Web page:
Another Perspective on Atlas Shrugged

(part 1 | part 2: The Strike | part 3: Who is John Galt? | Another Perspective)

Reading how White Supremacists see themselves in Camp of the Saints made me consider Atlas Shrugged from a different perspective.

Point number 16:

Apart from the obvious takeaways mentioned earlier, there's another way to look at this novel, and it answers the questions of why the book has endured so long despite being so terrible on so many levels, and why Rand wrote it in the first place. Surely she didn't really believe the rich were just inherently better than everyone else by virtue of their wealth, did she?

The book also speaks to people on another level. Specifically, it speaks to people with psychopathic tendencies. The definition of psychopath is a lack of empathy, and Ayn Rand describes a world in which certain people who feel no compassion for their fellow creatures are made to feel guilty for being what they are.

Isn't that what culture continuously states? That if you have no compassion, you're a bad person--in fact, you are the villain in every movie, every novel, every poem, every song ever written. From birth, you are told that to have no regard for how your actions affect others is a bad thing, and it makes you a horrible person and you are dangerous and need to be converted. This forces the psychopaths of the world to live a lie--to act in a way that creates the illusion they have empathy and compassion for other human beings so they can function in society.

Rand takes this shame society places on people like herself and reframes it as a virtue: people without empathy are the kind of people who get things done, who make the world go 'round, the best and brightest in society. They're the type who tend to be able to acquire billions of dollars, therefore they are the real human beings. Everyone else who is ruled by empathy (and Rand exaggerates the empathy to comical levels in Atlas Shrugged) is trying to run the world that way, and it's a disaster. She must have drawn the conclusion that Communism, as she imagined it to have been practiced in Russia, was empathy taken to its logical extreme.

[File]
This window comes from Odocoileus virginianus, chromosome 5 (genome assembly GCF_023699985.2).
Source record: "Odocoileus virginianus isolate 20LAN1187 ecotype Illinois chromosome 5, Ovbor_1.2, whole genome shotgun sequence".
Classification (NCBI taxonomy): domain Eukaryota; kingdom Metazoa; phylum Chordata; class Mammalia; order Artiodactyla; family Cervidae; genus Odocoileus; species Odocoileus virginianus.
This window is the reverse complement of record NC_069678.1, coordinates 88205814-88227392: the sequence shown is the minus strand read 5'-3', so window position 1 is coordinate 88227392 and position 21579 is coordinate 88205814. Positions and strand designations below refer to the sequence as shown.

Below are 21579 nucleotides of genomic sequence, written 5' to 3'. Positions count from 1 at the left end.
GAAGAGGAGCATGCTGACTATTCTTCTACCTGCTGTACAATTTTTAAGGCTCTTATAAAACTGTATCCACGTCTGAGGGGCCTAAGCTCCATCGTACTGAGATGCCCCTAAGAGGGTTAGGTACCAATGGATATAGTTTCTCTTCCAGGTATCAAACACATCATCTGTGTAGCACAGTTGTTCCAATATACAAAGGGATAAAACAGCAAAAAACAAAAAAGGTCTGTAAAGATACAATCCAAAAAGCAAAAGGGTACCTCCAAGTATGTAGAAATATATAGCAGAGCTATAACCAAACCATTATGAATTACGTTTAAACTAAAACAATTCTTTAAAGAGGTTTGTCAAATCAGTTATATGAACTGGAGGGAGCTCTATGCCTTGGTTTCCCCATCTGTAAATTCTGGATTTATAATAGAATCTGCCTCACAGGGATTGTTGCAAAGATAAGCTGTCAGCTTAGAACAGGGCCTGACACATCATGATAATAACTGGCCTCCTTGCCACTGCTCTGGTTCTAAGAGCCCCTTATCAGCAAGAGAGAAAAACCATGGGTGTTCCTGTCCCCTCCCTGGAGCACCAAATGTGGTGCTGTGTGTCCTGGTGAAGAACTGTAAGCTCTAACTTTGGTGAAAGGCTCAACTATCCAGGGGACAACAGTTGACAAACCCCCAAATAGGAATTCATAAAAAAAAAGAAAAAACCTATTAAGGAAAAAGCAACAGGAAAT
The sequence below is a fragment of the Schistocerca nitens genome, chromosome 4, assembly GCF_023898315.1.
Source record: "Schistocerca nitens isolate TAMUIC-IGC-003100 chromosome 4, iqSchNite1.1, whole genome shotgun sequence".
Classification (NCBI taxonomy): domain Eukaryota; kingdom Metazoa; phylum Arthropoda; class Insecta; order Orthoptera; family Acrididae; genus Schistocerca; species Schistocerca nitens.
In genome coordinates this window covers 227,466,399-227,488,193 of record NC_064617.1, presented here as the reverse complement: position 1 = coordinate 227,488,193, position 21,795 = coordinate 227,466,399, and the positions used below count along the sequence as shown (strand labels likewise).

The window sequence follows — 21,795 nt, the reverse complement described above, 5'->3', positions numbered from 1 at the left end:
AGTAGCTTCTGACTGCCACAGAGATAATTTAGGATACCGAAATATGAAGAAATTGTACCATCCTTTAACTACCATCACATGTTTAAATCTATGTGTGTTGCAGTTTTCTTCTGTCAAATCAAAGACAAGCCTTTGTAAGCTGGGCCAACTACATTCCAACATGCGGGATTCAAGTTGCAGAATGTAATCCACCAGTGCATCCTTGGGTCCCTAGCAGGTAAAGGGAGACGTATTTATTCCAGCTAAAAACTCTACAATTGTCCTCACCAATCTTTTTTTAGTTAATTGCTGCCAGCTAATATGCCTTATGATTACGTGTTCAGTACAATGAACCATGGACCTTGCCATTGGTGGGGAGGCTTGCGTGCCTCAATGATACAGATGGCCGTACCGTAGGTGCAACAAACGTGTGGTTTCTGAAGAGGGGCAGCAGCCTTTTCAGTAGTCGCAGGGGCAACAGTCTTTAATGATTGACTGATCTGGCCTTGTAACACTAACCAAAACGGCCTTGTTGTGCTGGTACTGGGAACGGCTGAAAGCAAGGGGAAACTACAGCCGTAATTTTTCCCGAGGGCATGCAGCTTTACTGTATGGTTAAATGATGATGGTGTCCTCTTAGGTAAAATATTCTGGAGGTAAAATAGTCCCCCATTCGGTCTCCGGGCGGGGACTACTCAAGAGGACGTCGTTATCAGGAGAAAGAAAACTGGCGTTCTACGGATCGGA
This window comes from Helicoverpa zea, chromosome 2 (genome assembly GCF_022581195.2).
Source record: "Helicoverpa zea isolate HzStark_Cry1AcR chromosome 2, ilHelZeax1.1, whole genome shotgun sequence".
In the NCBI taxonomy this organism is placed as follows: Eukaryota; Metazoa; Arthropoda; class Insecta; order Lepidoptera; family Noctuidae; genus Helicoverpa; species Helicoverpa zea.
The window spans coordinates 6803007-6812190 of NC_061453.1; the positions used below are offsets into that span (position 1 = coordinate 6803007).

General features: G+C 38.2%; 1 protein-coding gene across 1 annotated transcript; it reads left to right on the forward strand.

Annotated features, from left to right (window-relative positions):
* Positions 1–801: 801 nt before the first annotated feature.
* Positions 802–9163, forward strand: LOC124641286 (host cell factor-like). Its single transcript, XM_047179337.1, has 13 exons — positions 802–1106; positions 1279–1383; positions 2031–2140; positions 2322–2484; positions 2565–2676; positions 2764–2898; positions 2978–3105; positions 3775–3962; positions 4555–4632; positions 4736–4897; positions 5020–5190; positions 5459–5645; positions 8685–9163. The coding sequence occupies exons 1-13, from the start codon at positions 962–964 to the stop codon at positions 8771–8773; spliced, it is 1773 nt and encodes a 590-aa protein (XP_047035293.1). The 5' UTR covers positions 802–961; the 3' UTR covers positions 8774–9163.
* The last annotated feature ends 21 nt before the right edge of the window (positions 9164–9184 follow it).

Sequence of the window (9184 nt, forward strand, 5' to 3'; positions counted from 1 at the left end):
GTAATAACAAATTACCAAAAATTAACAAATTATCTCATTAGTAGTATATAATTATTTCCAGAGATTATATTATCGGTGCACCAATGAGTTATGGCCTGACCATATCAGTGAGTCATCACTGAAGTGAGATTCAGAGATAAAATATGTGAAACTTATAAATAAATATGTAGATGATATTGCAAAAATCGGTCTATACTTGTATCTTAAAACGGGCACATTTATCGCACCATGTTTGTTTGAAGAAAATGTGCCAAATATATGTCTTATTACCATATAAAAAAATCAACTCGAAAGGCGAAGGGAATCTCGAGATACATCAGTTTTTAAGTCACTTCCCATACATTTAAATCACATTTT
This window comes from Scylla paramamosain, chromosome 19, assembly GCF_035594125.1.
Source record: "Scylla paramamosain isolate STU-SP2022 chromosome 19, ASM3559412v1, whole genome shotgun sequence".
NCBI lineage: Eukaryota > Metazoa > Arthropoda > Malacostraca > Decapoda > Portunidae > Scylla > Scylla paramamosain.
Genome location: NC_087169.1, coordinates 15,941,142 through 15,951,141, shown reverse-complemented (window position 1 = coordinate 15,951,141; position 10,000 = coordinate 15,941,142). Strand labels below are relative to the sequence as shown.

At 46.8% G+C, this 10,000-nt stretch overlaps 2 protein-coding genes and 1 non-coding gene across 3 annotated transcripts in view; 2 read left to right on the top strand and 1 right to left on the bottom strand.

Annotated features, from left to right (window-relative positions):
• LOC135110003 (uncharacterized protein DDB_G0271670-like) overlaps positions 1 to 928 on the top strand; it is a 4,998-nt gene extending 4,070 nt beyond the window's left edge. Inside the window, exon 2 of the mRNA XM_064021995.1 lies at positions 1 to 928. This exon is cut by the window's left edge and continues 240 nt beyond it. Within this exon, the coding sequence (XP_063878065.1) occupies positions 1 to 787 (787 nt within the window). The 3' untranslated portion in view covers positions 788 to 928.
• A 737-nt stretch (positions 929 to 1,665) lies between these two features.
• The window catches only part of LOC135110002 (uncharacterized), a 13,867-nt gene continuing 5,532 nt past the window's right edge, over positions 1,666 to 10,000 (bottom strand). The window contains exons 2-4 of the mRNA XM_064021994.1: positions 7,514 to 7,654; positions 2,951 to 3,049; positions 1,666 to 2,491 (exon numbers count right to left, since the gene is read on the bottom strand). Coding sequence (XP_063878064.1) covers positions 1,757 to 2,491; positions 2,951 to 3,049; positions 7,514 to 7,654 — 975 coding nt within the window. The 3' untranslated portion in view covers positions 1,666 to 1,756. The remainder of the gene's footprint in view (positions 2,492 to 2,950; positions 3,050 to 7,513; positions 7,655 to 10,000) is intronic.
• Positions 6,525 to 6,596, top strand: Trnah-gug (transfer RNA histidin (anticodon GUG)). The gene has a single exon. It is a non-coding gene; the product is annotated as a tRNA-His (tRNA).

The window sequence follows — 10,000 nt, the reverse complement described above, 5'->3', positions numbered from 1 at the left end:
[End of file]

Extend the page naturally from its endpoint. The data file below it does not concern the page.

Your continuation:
Rand does more than merely tell the rich they are God's gift to mankind. She is speaking to all people who secretly have no empathy for other human beings and telling them they are not alone, and they shouldn't feel ashamed for being what they are. They should be proud, and they should not have to hide what they are because this lack of empathy is their greatest asset. They're the kind of people who get things done, and they are destined to rule the world.

This is why Atlas Shrugged has endured. The business world is run by people who have no empathy, and they have been raised on a steady diet of objectivism, taught that empathy is in fact a toxic emotion, and the lack of compassion is man's natural state. If you view the story from this perspective, it makes much more sense.

Of course, Rand leaves out the reality that psychopaths tend to be best at using other people as tools, regardless for how it affects those people, and this is how they make all that money: by living off compassionate people's work and enriching themselves in the process. This is, of course, the very behavior Marx was writing about in his manifesto on communism.

The reason I draw parallels between Atlas Shrugged and Camp of the Saints is because both books essentially do the same thing. They both take a group that is typically shunned by collective society and cast them as the heroes, the people who see the truth despite society telling them they're bad people. In Camp of the Saints, racists are the guardians of civilization. In Atlas Shrugged, psychopaths are the people who get things done in the world.

As with Camp of the Saints, there are people out there who believe Atlas Shrugged is how the world works. These people are in positions of power, and they are molding the world into this shape. Keep that in mind next time you vote.


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